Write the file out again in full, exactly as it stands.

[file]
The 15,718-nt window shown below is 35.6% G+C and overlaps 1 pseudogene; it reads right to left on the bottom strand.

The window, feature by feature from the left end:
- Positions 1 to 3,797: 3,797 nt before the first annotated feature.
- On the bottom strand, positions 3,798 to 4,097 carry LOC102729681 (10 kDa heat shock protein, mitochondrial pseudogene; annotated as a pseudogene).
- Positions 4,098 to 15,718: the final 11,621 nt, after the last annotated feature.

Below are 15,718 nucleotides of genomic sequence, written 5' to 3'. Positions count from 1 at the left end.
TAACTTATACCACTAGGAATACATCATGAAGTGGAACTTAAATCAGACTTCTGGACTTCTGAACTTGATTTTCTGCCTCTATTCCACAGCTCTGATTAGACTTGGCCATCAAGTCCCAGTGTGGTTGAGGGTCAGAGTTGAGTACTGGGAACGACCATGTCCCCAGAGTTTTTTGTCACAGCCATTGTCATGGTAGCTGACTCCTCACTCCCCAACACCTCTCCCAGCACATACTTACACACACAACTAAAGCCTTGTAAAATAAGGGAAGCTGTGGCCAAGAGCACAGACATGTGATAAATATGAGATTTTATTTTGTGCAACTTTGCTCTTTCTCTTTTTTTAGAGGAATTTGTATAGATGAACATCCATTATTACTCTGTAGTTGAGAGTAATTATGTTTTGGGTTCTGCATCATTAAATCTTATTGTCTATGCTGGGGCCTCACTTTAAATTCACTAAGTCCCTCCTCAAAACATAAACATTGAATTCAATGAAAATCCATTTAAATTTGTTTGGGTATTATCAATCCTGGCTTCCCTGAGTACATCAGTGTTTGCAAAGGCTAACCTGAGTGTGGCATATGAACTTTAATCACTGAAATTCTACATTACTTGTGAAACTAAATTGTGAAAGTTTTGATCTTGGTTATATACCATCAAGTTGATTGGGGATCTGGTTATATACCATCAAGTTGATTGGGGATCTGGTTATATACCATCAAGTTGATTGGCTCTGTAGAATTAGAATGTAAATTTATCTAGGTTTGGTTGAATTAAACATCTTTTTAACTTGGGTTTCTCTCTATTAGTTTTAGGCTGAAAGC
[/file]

The 15,718-nt window shown below is 35.6% G+C and overlaps 1 pseudogene; it reads right to left on the bottom strand.

The window, feature by feature from the left end:
- Positions 1 to 3,797: 3,797 nt before the first annotated feature.
- On the bottom strand, positions 3,798 to 4,097 carry LOC102729681 (10 kDa heat shock protein, mitochondrial pseudogene; annotated as a pseudogene).
- Positions 4,098 to 15,718: the final 11,621 nt, after the last annotated feature.

Below are 15,718 nucleotides of genomic sequence, written 5' to 3'. Positions count from 1 at the left end.
TAACTTATACCACTAGGAATACATCATGAAGTGGAACTTAAATCAGACTTCTGGACTTCTGAACTTGATTTTCTGCCTCTATTCCACAGCTCTGATTAGACTTGGCCATCAAGTCCCAGTGTGGTTGAGGGTCAGAGTTGAGTACTGGGAACGACCATGTCCCCAGAGTTTTTTGTCACAGCCATTGTCATGGTAGCTGACTCCTCACTCCCCAACACCTCTCCCAGCACATACTTACACACACAACTAAAGCCTTGTAAAATAAGGGAAGCTGTGGCCAAGAGCACAGACATGTGATAAATATGAGATTTTATTTTGTGCAACTTTGCTCTTTCTCTTTTTTTAGAGGAATTTGTATAGATGAACATCCATTATTACTCTGTAGTTGAGAGTAATTATGTTTTGGGTTCTGCATCATTAAATCTTATTGTCTATGCTGGGGCCTCACTTTAAATTCACTAAGTCCCTCCTCAAAACATAAACATTGAATTCAATGAAAATCCATTTAAATTTGTTTGGGTATTATCAATCCTGGCTTCCCTGAGTACATCAGTGTTTGCAAAGGCTAACCTGAGTGTGGCATATGAACTTTAATCACTGAAATTCTACATTACTTGTGAAACTAAATTGTGAAAGTTTTGATCTTGGTTATATACCATCAAGTTGATTGGGGATCTGGTTATATACCATCAAGTTGATTGGGGATCTGGTTATATACCATCAAGTTGATTGGCTCTGTAGAATTAGAATGTAAATTTATCTAGGTTTGGTTGAATTAAACATCTTTTTAACTTGGGTTTCTCTCTATTAGTTTTAGGCTGAAAGC